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July 22, 2009

The Impact of the New ABN Form
By Lamon Willis, CHCO, CPC-P, CPC-H, CPC-I
For The Record
Vol. 21 No. 14 P. 10

On March 1, providers (including independent laboratories), physicians, practitioners, and suppliers began using the revised Advance Beneficiary Notice (ABN) (Form CMS-R-131) for all situations where Medicare payment is expected to be denied. This form replaces the existing ABN-G (Form CMS-R-131G), ABN-L (Form CMS-R-131L), and Note of Exclusion From Medicare Benefits (NEMB) (Form CMS-20007). (Note: Skilled nursing facilities must use the revised ABN for items or services expected to be denied only under Medicare Part B.)

Additional features of the new form include the following:

• A new official title—the Advance Beneficiary Notice of Noncoverage more clearly conveys the purpose of the notice.

• It has a mandatory field for cost estimates of the items or services at issue.

• It includes a new beneficiary option, under which an individual may choose to receive an item or service and pay for it out of pocket rather than have a claim submitted to Medicare.

The revised ABN is the new CMS-approved written notice that is issued by providers, practitioners, suppliers, and laboratories for items and services provided under Medicare Part A (hospice and regional nonmedical healthcare institutes only) and Part B and given to beneficiaries enrolled in the Medicare Fee-For-Service program. The new form may not be used for items or services provided under the Medicare Advantage Program or for prescription drugs provided under the Medicare Prescription Drug Program (Part D); it is now used to fulfill both mandatory and voluntary notice functions.

The revised ABN is mandated statutorily for the following items:

• unreasonable and unnecessary services;

• violation of the prohibition on unsolicited telephone contacts;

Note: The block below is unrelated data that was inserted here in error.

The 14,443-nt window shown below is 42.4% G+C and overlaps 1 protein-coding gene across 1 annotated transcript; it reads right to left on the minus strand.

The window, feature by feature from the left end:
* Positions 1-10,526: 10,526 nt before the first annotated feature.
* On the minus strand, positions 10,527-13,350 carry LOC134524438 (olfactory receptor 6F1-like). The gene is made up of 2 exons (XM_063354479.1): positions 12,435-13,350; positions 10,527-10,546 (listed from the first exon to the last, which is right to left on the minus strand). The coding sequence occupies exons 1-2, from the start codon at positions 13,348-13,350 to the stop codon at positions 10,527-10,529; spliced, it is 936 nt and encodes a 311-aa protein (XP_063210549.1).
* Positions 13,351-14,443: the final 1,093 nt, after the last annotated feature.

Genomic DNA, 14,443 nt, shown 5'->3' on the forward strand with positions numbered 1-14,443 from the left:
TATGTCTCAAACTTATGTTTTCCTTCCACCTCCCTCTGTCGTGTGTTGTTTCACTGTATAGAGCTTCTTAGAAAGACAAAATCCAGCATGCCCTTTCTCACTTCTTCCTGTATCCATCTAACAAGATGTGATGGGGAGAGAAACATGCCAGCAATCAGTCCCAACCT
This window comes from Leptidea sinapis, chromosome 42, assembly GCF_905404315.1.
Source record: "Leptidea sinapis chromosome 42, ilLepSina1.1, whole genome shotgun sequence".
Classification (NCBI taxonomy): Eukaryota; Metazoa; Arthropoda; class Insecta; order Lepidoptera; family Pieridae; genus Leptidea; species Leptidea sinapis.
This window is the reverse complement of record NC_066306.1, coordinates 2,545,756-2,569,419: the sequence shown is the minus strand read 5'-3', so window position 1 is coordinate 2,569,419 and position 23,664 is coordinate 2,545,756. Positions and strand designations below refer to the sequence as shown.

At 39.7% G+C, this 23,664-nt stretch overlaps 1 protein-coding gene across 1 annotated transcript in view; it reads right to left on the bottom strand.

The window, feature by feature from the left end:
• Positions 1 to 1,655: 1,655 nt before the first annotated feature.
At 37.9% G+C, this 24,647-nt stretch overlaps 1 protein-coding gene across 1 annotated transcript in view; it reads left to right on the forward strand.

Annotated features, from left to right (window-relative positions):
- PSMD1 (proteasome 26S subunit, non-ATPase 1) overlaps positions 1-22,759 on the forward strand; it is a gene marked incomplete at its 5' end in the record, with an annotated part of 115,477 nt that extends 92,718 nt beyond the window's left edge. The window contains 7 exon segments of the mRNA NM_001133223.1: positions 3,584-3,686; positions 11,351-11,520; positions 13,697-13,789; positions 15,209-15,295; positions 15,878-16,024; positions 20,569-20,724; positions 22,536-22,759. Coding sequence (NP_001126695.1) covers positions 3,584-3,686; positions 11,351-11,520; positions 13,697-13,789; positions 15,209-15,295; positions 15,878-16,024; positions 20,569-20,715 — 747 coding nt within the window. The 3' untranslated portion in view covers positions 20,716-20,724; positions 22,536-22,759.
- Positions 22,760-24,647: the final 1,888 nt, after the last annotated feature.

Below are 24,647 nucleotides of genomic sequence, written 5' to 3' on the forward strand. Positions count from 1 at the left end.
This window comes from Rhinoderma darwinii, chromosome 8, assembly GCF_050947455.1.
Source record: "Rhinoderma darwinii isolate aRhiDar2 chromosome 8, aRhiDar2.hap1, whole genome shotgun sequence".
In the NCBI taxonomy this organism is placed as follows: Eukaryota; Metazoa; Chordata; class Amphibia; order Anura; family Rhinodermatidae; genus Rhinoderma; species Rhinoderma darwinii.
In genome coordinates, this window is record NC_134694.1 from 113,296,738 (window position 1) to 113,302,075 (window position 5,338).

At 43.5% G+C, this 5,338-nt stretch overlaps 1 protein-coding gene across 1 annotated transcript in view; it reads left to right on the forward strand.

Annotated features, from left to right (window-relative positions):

• unmet requirements for medical equipment suppliers’ requirements;

• medical equipment and/or supplies denied in advance;

• custodial care; and

• a hospice patient who is not terminally ill.

ABNs are not required for care that is either statutorily excluded from coverage under Medicare (ie, care that is never covered) or fails to meet a technical benefit requirement (ie, lacks required certification). However, the ABN can be issued voluntarily in place of the NEMB for care that is never covered, such as the following:

• care that fails to meet the definition of a Medicare benefit as defined in §1861 of the Social Security Act; or

• care that is explicitly excluded from coverage under §1862 of the Social Security Act.
Examples include the following:

• services for which there is no legal obligation to pay;

• services paid for by a government entity other than Medicare (This exclusion does not include services paid for by Medicaid on behalf of dual eligibles.);

• services required as a result of war;

• personal comfort items;

• routine physicals and most screening tests;

• routine eye care;

• dental care; and

• routine foot care.

For further guidance related to using the new ABN, refer to Section 50.1 of the “Medicare Claims Processing Manual, Chapter 30: Financial Liability Protections.” The data begin on page 41 of the document and can be found at www.cms.hhs.gov/manuals/downloads/clm104c30.pdf.